Women in Wodehouse also fall into categories: virtuous chorus girls who marry ineffectual but well-born young men; drippy poetry-readers; sexually aggressive intellectuals who read Nietzsche; tomboys who like playing practical jokes; or aunts. They all dominate their fiancés or husbands, except the intellectuals, who end up with thuggish would-be dictators or explorers they enjoy being dominated by. Psmith pursues the resourceful Eve Halliday on a surprisingly equal footing. He first sees her sheltering from the rain under a shop awning:
Fawn stockings, obviously expensive, led up to a black crepe frock. And then, just as the eye was beginning to feel that there could be nothing more, it was stunned by a supreme hat of soft, dull satin with a black bird of paradise feather falling down over the left shoulder. Even to the masculine eye, which is notoriously slow to judge in these matters, a whale of a hat.
There follows the only purely dramatic scene in a Wodehouse novel. What makes it so striking (and unusual for Psmith ‘on whom conversation always acted as a mental stimulus’) is that it takes place in near silence:
A hatless young man was standing beside her, holding an umbrella. He was a striking-looking young man, very tall, very thin, and very well dressed. In his right eye there was a monocle, and through this he looked down at her with a grave friendliness. He said nothing further, but, taking her fingers, clasped them round the handle of an umbrella, which he had obligingly opened, and then with a courteous bow proceeded to dash with long strides along the road.
The umbrella is one he has stolen from a fellow member of the Drones Club, an act he justifies as ‘Merely practical Socialism. Other people are content to talk about the Redistribution of Property. I go out and do it.’ Psmith calls everyone ‘Comrade’ but apart from his pangs of social conscience in Psmith Journalist, there is little more to this than archness. Psmith was inspired by Rupert D’Oyly Carte (the son of the Savoy Opera impresario), who wore a monocle and addressed his fellow pupils as ‘Comrade’. When asked about his health, he would answer: ‘Sir, I grow thinnah and thinnah.’ Psmith retains some of this superciliousness but only exerts it over reasonably resilient victims. The umbrella, for instance, is stolen from the Hon. Hugo Walderwick, who can presumably afford another one. Leave It to Psmith takes its hero to Blandings where both he and Eve try, independently, to steal the same diamond necklace. Psmith is delighted by the discovery of their shared interest: ‘We both have a taste for stealing other people’s jewellery. I cannot see how you can very well resist the conclusion that we are twin-souls.’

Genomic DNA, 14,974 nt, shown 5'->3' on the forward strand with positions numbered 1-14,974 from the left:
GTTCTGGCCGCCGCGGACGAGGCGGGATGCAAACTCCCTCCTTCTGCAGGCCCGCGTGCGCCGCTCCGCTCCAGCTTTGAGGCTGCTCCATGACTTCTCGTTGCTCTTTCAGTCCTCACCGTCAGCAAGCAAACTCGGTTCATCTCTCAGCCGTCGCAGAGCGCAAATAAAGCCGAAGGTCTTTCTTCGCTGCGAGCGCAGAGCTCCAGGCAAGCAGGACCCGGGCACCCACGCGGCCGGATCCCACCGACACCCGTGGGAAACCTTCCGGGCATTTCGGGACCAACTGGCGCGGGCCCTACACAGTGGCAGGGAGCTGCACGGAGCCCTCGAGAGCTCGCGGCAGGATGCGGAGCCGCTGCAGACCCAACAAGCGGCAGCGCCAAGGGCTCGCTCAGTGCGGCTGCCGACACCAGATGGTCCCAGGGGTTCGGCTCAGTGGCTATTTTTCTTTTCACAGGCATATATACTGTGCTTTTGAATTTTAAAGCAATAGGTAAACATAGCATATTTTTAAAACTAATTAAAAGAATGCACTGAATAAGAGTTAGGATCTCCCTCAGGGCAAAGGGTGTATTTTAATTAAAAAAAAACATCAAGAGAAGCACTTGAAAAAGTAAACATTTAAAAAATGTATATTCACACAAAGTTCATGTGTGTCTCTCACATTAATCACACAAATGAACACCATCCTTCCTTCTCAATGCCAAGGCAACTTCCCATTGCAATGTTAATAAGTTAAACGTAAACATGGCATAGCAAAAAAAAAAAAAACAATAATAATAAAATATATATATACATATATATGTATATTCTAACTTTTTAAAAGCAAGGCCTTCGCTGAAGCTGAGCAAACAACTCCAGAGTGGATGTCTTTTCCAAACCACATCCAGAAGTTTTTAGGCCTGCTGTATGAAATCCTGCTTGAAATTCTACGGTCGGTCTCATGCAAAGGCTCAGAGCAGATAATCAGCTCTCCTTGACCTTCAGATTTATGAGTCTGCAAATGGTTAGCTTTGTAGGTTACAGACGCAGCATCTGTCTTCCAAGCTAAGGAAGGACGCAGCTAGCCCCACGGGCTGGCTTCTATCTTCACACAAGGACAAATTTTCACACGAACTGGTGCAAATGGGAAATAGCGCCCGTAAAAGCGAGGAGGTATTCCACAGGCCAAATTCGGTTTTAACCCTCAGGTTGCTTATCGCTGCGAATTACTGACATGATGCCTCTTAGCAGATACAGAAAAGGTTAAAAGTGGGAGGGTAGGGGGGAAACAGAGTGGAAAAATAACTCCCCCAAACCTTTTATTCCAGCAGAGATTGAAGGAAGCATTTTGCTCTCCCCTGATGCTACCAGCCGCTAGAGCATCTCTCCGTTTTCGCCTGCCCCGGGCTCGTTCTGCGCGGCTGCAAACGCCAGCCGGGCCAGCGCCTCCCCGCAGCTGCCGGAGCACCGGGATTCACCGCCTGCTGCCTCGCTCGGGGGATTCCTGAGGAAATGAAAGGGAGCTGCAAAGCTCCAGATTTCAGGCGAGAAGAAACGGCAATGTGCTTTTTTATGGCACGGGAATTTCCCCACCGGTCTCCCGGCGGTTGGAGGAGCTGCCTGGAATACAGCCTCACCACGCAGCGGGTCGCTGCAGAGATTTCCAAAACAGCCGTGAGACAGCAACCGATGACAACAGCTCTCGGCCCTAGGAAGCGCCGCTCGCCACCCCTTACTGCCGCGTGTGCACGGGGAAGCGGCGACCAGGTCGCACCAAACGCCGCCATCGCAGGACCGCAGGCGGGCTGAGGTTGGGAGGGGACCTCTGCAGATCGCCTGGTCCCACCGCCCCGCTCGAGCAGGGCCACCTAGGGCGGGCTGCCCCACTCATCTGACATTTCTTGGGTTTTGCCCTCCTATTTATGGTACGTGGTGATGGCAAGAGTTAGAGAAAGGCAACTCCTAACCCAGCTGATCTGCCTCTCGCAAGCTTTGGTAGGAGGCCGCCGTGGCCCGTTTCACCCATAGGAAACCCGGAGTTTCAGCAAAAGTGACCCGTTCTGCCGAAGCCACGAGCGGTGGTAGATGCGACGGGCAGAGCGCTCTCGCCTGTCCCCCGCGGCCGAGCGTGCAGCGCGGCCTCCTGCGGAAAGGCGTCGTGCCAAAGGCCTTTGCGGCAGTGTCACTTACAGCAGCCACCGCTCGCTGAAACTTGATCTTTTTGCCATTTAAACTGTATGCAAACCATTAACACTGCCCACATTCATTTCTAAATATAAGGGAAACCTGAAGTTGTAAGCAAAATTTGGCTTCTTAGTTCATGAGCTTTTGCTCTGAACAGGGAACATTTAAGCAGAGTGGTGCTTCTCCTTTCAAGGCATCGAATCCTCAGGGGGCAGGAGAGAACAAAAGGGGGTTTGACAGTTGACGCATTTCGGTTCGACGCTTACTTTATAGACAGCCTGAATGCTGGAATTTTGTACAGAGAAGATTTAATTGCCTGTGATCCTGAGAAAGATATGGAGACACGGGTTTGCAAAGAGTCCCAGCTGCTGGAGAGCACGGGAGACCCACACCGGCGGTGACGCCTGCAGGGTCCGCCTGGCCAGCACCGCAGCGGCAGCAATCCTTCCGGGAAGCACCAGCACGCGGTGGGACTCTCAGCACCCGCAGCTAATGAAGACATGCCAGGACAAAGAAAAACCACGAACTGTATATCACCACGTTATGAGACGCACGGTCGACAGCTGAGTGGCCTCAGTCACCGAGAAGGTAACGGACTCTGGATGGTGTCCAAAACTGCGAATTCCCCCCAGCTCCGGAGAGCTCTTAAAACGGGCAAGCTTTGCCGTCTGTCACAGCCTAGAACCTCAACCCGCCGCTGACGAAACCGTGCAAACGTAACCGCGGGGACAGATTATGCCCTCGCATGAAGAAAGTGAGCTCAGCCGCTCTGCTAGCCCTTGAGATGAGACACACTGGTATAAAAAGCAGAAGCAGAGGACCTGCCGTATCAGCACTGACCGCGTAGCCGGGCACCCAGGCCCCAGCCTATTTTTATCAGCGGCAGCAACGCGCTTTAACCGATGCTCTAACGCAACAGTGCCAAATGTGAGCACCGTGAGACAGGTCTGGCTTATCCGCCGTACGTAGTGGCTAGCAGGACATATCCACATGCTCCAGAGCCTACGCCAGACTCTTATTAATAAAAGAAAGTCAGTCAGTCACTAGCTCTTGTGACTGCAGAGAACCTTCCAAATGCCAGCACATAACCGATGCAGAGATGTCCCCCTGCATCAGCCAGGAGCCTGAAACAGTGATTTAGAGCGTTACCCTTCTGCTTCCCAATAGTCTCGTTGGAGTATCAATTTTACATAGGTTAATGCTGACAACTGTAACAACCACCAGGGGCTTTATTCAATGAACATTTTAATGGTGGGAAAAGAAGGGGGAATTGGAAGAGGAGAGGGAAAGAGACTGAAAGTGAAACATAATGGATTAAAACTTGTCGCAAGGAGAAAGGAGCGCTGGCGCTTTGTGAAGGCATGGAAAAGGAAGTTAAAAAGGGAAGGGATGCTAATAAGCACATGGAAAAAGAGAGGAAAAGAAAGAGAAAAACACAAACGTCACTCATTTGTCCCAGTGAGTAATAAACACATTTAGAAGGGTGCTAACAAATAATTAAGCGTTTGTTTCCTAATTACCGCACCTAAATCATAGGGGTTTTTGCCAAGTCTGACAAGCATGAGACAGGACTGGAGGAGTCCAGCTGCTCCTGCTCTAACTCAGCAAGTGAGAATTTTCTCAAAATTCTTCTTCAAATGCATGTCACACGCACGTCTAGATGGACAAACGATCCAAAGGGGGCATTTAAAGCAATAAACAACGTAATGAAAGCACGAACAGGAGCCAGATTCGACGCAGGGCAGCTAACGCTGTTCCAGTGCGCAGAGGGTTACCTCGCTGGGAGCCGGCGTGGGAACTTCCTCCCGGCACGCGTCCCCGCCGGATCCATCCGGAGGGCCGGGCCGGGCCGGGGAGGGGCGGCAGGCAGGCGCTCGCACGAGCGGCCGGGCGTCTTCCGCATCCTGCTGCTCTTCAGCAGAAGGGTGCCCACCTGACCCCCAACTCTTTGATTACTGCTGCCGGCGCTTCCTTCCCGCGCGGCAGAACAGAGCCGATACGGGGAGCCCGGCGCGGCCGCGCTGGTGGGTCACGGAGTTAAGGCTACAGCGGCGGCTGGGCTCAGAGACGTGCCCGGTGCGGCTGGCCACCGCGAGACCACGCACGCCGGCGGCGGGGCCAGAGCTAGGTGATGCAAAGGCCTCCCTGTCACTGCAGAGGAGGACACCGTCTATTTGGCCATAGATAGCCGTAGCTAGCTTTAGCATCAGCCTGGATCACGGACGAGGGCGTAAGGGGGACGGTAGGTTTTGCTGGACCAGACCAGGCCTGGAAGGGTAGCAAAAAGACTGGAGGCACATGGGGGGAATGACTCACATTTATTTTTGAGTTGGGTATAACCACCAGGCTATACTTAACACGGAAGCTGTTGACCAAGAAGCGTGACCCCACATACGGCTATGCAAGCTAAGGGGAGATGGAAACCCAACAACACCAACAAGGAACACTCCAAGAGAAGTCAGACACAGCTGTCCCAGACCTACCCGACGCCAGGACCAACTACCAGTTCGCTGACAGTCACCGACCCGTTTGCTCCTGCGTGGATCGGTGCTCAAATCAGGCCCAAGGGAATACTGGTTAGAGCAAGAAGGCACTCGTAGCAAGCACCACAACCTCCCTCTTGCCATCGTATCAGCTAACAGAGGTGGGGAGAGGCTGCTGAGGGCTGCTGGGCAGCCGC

The discovery of Psmith was both the high point and the end of my teenage fascination with Wodehouse. Leave It to Psmith is his last appearance. Psmith always seemed too grown-up to be a schoolboy, and he was eventually too grown-up for his creator. Wodehouse explained that there could be no more novels ‘because I can’t think of a plot. A married Psmith, moreover, would not be the same.’ Psmith’s ambition and competence is a threat to the Wodehouse universe; by the next Blandings novel, Summer Lightning (1929), it’s as if he had never existed. Evelyn Waugh famously declared in his tribute to Wodehouse on his 80th birthday that ‘for Wodehouse there has been no fall of Man . . . the gardens of Blandings Castle are the original gardens of Eden from which we are all exiled.’ Paradise, like farce, is a place where nothing ever changes and nobody grows up.